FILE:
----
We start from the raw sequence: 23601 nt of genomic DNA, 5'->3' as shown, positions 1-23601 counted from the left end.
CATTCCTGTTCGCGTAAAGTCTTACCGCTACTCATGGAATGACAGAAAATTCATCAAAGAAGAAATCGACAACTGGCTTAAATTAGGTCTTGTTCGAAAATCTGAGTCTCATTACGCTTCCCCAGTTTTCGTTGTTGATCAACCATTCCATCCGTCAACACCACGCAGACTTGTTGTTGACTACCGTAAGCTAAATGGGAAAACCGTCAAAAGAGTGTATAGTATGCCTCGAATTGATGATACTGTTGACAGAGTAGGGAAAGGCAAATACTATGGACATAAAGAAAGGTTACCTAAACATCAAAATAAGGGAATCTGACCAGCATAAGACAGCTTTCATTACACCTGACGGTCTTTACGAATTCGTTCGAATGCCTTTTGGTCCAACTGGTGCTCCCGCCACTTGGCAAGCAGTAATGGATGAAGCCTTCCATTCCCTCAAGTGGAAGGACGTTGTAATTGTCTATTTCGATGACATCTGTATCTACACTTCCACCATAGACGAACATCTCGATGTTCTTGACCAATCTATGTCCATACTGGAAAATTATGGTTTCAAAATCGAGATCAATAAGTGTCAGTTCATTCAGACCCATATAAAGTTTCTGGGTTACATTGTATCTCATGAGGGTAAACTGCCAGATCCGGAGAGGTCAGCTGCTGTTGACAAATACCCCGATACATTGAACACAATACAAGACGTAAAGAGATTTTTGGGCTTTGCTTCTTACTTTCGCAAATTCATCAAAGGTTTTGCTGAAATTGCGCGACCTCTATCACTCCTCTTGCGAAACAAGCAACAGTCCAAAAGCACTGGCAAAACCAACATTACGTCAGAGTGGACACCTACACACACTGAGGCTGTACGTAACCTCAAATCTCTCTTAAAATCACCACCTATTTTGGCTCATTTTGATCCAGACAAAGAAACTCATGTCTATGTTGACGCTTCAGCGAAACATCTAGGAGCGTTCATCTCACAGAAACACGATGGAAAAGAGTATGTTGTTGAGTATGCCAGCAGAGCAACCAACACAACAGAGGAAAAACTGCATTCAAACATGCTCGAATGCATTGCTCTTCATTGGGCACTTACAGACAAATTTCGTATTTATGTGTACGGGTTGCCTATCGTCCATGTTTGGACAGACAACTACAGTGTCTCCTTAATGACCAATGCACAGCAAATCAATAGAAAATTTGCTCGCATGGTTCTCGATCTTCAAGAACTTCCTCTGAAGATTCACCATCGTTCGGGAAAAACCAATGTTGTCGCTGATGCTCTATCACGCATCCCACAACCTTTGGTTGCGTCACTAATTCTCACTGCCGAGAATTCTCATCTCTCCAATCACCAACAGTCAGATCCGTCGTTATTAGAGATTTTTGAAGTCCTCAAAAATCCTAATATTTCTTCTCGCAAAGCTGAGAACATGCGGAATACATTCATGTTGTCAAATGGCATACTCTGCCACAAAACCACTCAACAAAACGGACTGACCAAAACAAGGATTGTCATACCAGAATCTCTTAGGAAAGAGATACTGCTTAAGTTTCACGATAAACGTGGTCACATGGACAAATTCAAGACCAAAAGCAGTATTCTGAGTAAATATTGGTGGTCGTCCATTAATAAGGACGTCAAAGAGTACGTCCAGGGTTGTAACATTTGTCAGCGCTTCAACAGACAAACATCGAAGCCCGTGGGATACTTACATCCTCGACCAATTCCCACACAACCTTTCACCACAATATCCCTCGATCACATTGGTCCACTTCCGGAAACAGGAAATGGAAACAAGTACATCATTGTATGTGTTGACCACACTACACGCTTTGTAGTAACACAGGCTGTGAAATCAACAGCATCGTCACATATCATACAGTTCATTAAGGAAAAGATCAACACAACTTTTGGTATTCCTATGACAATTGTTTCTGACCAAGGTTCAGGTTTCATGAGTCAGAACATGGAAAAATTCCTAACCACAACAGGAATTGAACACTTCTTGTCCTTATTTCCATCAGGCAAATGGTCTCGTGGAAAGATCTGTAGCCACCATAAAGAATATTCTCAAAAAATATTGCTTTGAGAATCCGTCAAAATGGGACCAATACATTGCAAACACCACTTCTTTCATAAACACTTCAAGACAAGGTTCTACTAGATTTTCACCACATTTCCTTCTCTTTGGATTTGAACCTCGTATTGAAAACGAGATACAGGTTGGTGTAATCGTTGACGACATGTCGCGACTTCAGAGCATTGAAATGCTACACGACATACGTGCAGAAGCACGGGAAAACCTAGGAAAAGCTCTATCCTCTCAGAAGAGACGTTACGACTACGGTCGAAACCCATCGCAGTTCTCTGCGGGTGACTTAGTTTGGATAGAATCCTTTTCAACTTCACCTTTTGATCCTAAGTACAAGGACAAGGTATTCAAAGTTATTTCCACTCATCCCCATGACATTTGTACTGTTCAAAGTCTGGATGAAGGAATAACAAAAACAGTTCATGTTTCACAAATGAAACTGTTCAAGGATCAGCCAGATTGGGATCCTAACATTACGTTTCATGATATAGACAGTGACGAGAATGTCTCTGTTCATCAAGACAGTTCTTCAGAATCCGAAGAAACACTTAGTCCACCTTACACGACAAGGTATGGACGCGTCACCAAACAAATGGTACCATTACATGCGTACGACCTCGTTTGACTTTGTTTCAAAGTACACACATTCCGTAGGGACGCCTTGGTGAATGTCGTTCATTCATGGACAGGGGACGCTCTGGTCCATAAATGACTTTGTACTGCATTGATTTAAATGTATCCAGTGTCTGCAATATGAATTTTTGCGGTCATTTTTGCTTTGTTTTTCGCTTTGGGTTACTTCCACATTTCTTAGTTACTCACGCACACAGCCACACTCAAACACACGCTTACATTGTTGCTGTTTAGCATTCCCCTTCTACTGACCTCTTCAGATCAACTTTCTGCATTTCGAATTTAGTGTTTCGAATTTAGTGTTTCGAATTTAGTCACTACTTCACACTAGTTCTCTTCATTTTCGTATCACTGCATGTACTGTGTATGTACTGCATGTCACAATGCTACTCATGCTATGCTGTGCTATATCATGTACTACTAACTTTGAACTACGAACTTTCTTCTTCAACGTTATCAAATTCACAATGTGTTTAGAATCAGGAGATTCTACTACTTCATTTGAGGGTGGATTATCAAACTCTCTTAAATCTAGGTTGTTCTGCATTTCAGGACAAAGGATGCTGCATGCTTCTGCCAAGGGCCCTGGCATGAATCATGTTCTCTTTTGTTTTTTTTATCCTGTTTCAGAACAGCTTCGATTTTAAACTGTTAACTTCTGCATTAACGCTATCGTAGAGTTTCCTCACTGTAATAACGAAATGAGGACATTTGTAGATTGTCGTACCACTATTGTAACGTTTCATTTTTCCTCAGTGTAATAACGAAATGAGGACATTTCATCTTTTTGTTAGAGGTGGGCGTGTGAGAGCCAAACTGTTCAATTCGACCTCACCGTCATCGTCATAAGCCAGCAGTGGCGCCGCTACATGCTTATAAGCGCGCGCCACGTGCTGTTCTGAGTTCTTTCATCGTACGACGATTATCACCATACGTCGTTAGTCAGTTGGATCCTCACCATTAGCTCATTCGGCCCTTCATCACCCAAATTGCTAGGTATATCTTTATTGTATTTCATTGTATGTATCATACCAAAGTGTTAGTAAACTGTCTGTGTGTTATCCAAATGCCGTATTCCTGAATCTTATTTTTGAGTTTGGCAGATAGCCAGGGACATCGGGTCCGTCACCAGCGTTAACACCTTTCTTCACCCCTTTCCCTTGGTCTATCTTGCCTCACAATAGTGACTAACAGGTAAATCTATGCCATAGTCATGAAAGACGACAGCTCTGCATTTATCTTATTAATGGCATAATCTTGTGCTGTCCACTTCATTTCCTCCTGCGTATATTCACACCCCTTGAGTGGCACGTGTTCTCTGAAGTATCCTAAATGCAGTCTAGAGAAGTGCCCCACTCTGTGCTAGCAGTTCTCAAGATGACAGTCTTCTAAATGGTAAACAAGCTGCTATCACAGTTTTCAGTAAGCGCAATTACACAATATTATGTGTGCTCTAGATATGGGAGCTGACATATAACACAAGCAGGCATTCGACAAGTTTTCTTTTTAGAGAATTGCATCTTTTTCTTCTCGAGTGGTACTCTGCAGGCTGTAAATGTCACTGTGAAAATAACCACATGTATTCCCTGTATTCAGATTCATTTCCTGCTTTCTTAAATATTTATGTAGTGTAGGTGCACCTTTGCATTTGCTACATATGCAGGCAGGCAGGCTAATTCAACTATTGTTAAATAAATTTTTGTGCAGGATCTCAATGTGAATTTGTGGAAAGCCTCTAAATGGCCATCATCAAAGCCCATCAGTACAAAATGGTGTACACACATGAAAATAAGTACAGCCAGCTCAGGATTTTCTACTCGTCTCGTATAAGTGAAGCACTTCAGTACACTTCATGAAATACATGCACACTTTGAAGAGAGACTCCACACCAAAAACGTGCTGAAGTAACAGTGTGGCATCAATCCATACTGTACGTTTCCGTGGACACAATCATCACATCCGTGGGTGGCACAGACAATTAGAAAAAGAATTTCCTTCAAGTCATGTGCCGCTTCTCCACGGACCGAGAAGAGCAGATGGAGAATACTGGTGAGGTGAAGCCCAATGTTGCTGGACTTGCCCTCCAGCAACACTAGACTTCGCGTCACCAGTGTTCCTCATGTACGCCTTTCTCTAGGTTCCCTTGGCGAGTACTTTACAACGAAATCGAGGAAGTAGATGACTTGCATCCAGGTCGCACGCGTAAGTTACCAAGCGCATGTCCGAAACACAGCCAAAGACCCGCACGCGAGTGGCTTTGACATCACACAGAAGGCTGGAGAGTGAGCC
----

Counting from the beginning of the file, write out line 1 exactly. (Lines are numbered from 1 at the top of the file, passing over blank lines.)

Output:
We start from the raw sequence: 23601 nt of genomic DNA, 5'->3' as shown, positions 1-23601 counted from the left end.